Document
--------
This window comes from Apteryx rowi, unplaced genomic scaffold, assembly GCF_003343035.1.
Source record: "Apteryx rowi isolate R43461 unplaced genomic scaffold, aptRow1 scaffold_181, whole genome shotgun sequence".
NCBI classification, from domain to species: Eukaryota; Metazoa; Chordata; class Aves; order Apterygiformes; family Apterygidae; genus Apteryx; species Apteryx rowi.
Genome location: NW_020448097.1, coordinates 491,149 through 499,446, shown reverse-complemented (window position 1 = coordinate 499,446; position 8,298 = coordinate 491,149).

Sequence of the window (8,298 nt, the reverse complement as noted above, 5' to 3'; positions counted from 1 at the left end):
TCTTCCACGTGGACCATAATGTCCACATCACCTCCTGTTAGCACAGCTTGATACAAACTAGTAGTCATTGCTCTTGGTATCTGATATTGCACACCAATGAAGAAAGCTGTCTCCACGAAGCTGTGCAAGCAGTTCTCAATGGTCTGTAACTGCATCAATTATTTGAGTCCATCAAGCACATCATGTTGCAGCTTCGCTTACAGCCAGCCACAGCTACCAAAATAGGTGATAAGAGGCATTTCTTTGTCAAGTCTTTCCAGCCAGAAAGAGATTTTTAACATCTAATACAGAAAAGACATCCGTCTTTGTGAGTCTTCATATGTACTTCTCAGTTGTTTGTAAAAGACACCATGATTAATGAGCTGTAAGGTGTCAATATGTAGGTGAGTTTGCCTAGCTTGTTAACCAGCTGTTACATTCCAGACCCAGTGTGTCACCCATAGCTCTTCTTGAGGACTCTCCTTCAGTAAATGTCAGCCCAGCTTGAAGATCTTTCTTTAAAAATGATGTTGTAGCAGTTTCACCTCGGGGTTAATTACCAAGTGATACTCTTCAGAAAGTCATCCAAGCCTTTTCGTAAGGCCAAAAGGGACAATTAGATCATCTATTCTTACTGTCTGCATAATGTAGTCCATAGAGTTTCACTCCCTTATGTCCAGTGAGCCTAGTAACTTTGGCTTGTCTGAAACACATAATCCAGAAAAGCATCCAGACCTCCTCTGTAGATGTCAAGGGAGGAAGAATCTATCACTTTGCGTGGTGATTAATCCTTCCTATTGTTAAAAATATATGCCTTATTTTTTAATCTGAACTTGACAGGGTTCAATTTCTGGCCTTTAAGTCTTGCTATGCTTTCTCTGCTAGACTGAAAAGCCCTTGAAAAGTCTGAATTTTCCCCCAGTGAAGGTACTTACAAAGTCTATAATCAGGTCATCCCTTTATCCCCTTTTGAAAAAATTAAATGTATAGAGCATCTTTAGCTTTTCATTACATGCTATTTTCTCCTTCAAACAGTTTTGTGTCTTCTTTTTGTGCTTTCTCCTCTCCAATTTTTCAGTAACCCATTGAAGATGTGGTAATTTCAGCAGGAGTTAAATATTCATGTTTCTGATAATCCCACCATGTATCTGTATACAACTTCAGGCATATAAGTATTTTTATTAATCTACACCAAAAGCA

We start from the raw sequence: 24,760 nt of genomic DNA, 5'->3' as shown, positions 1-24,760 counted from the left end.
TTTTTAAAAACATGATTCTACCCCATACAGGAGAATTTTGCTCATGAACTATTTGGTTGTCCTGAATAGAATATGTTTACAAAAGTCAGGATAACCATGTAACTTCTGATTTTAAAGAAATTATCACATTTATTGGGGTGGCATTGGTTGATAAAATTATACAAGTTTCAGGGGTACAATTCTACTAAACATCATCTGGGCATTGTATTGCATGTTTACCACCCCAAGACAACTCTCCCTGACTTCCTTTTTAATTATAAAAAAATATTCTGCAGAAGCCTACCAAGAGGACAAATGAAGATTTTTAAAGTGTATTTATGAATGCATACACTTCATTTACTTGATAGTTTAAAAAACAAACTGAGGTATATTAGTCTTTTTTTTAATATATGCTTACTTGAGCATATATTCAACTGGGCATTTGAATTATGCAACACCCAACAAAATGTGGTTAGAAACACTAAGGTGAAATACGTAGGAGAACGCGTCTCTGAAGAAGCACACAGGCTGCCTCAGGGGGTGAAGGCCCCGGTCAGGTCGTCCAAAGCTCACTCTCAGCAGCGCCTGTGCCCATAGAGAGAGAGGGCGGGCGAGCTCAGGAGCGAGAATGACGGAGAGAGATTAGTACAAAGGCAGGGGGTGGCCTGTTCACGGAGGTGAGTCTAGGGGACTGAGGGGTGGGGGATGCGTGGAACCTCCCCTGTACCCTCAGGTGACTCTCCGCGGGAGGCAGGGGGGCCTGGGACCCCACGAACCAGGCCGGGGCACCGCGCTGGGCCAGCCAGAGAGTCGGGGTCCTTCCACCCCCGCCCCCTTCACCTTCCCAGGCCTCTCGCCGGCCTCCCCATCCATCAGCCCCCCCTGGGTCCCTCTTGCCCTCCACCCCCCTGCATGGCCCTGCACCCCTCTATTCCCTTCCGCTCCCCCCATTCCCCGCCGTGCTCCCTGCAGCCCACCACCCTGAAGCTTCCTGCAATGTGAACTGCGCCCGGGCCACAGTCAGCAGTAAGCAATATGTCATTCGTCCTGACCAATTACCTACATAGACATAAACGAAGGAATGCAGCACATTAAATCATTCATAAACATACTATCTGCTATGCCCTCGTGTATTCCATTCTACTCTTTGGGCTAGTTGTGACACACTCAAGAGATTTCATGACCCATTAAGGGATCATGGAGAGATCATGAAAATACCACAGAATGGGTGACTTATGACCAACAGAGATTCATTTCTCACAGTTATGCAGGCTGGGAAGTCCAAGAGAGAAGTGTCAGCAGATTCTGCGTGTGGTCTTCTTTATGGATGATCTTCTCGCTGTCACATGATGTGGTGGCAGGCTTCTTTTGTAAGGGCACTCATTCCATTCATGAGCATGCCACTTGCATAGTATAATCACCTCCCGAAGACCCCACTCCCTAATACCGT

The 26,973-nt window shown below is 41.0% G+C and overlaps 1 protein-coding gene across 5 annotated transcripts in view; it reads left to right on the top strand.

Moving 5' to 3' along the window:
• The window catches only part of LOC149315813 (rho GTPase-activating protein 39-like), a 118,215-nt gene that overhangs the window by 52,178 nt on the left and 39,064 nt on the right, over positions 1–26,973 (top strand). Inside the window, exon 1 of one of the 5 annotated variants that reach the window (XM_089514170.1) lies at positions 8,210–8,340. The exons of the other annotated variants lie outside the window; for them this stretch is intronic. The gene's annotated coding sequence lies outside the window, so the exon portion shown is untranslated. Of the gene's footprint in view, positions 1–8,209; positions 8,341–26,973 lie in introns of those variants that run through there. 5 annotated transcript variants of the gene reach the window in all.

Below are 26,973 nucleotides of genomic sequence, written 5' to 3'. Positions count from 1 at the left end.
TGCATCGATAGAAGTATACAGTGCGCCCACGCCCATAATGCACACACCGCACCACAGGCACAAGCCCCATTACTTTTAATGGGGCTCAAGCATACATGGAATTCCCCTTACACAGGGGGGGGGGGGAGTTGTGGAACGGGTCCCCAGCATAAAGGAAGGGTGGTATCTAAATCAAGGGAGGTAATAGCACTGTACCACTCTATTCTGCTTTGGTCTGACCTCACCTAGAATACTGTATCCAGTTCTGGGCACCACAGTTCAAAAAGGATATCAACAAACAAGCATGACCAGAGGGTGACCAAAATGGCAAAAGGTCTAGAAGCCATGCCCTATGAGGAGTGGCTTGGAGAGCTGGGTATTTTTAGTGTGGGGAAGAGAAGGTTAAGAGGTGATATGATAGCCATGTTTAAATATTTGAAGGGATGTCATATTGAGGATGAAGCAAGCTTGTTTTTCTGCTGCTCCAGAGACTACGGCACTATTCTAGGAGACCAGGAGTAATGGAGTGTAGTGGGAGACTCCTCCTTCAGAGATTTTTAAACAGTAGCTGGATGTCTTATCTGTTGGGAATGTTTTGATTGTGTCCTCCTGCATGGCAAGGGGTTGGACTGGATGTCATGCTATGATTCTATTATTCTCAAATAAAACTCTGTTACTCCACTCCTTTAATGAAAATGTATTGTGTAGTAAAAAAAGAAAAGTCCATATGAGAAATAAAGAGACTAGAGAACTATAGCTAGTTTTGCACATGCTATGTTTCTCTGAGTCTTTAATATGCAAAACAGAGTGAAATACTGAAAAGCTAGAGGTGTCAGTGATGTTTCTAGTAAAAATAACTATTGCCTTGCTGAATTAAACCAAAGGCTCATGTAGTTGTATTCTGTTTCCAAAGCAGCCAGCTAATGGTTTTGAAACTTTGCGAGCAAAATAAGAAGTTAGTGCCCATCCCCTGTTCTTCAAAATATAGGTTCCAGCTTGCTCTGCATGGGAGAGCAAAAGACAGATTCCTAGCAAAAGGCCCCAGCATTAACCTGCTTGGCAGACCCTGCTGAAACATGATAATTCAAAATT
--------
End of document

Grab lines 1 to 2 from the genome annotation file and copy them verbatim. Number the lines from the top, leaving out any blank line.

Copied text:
This window comes from Apteryx rowi, unplaced genomic scaffold, assembly GCF_003343035.1.
Source record: "Apteryx rowi isolate R43461 unplaced genomic scaffold, aptRow1 scaffold_181, whole genome shotgun sequence".